Bill Jeffcoat came from humble beginnings and “remained humble his whole life,” Royer said, and was probably one of the “most frugal” people in Abilene.

“He never spent a nickel unless he figured he’d get a quarter’s worth out of the deal,” Royer commented. 

But Bill developed a knack for investing, made some wise investments with the help of an Abilene financial adviser and made a significant sum of money, Royer said.

Estate taxes a deterrent

During a meeting with Bill about business issues, Royer said he mentioned estate planning.

“At the time there was a horrendous federal estate tax. If you had $60,000 when you died, you got to keep it all. If you had more than $60,000, you had to give at least 37 cents of every dollar above that to the federal government for federal estate tax,” Royer recalled. “Whatever you amassed through your life you could lose to the government.”

Bill — frugal as he was — did not like that idea so he and Royer set up the Jeffcoat Memorial Foundation long before Bill’s death. 

“After he gave what he wanted to his family, we put (money) into this foundation and didn’t send a penny to Washington,” Royer said. “We could have sent millions of dollars to Washington. It would have left Abilene and never come back.”

Following directives

Royer said Bill gave him several directives to follow when making donations.

“He wanted to find things in Abilene that would level the playing field, especially for kids. He wanted all kids to participate in events. Not just because their parents had an income at a certain level,” Royer said. “He also wanted me to help senior (citizens) where I could to help them to function like other seniors did.”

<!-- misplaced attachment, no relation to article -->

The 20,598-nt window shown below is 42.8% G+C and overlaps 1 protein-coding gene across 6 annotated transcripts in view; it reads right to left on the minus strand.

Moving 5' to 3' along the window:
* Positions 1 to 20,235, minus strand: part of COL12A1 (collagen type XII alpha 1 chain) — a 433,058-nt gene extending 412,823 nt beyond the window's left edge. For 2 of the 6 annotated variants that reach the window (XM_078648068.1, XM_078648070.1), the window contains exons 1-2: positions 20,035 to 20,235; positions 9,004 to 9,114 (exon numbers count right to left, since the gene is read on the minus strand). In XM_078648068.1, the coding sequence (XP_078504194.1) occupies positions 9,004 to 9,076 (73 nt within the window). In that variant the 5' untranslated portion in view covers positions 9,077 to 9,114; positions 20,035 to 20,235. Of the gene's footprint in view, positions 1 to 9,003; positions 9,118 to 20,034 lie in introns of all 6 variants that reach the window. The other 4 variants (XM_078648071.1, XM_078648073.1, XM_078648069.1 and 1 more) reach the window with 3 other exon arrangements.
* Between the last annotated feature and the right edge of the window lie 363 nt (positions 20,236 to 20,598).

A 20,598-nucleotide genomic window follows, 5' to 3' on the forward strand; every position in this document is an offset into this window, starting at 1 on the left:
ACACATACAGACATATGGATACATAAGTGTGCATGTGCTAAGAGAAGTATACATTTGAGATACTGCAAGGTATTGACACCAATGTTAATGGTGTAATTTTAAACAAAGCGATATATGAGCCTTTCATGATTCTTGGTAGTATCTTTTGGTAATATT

In the 12 years since the foundation began distributing funds in 2008, the Jeffcoat organization has not spent any of the money Bill left in the estate — just the interest income. 

Royer said he’s given away “several million” dollars in Abilene for projects ranging from cradle to grave, prenatal programs to cemetery improvements.

“I’ve run about a half a million through this school board,” Royer told Abilene BOE members. “We try to find kids who are on free or reduced lunches and let them participate in things they couldn’t otherwise afford doing.”

Vision therapy

Vision therapy is a relatively new project the Jeffcoat Foundation has helped fund that has made a difference for a number of students. 

Royer said his daughter went all the way through Abilene schools and college with a vision problem that caused the words to “jump around,” making it difficult for her to read.